It happens every day, usually right around 4:00 p.m. My twin girls, who are terrible nappers, start getting cranky, while my 4-year-old starts getting restless. My stress level begins to rise as my patience dissipates. I have to prepare dinner for my kids, and then feed it to them, which is typically nothing short of a nightmare. My toddler is incredibly picky and doesn’t always have the best table manners, and although my girls usually enjoy eating, the sloppiness that ensues when trying to simultaneously feed two infants is enough to make me lose my appetite.
Once dinner is over, I need to clean not just the dishes, but also my kids’ hands and faces, which is usually met with such intense squirms and screams, you’d think I was wiping them with sandpaper instead of sanitizing wipes. I then have to figure out a way to get dinner ready for my husband (and, ideally, for myself as well) while tending to a pair of crying, exhausted infants and a rambunctious toddler who somehow always manages to get a second wind in the hour leading up to his bedtime. In fact, I generally spend a good 30 minutes toggling back and forth between “Get down from there” and “It’s OK, sweetie” like a broken record until my husband walks in the door, at which point he gets seven minutes to scarf down his food, and help me get the kids into bed.
And so every day, starting around 4:00 p.m., I get this feeling of weariness-infused dread. And I start the countdown. First it’s a countdown until my husband comes home (typically between 6:30 and 7:00 p.m. depending on traffic), and somewhere along the lines, it morphs into a countdown until my kids’ bedtime (if all goes well, between 7:15 and 8:00 p.m.).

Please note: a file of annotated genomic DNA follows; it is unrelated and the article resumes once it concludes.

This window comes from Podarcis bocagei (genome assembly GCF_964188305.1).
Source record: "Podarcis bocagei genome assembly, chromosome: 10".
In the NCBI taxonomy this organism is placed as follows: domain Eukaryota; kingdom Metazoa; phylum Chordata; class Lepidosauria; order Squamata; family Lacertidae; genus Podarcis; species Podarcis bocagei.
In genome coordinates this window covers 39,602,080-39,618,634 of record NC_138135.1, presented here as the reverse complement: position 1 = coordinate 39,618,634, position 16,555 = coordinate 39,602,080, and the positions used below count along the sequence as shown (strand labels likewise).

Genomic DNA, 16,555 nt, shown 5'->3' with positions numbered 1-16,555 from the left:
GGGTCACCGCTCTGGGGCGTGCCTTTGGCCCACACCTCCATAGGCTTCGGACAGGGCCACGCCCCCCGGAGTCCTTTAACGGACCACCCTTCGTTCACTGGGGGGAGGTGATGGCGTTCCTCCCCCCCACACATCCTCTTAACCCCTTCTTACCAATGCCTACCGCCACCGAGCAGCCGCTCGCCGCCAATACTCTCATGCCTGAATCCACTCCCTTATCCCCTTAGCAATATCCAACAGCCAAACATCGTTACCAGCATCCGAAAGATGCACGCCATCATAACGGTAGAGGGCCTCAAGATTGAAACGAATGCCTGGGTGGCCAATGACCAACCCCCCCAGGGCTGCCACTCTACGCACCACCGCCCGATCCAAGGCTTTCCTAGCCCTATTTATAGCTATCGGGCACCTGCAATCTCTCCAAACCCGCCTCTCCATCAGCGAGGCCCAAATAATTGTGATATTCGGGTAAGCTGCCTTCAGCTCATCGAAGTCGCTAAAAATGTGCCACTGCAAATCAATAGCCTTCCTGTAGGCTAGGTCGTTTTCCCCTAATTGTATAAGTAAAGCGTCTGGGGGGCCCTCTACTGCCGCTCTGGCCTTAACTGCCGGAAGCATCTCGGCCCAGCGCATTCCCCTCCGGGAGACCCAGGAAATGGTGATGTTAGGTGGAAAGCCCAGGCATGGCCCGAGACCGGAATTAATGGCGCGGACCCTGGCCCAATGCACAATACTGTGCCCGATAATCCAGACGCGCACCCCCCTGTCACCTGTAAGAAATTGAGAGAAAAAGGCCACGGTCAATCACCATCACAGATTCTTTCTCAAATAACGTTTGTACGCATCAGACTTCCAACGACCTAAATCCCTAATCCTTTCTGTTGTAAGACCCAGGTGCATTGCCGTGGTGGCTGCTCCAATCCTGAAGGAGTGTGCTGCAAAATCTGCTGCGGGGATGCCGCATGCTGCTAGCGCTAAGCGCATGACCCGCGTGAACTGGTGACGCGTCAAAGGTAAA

But it’s a terrible way to function.
There I am, day after day, wishing away the hours—hours I should be cherishing, but don’t.
I hate that I do this. Really, I actually hate it, because it makes me feel selfish and ungrateful and sad. But it’s hard to stop and cherish the moments when your toddler is screaming and your infants are crying, and you’re suddenly trapped in a cycle of madness with no solution other than to put the day to rest, at least as far as your kids are concerned.
During that extended witching hour, I often feel like a little bit of a crazy person. My coping mechanism to date has been to repeat a little mantra of “Just get through it, just get through it” over and over again inside my head until the clock manages to tick down. Sometimes, I’ll even slip and say it out loud.
I don’t want to spend the last three hours or more of my day just getting through it. I want to make the most of this time with my children. I want dinnertime to go smoothly so that I can then hug and giggle my way through that last hour before bedtime. I want my husband to come home to an upbeat, happy wife, as opposed to the grouchy, frantic beast who all too often greets him with a “Come in, I love you, now hurry up and eat so we can get things going.” (At least, I throw in the “I love you.” Usually.)
I really don’t have an answer here. I wish I did, but as much as I can try my hardest to will myself to feel differently, I know that’ll only get me so far when I’m surrounded by crying babies and incessant screams. For now, I may just have to accept the fact that the last three hours or so of the day might just suck for a while, and do my best to keep my sanity accordingly intact.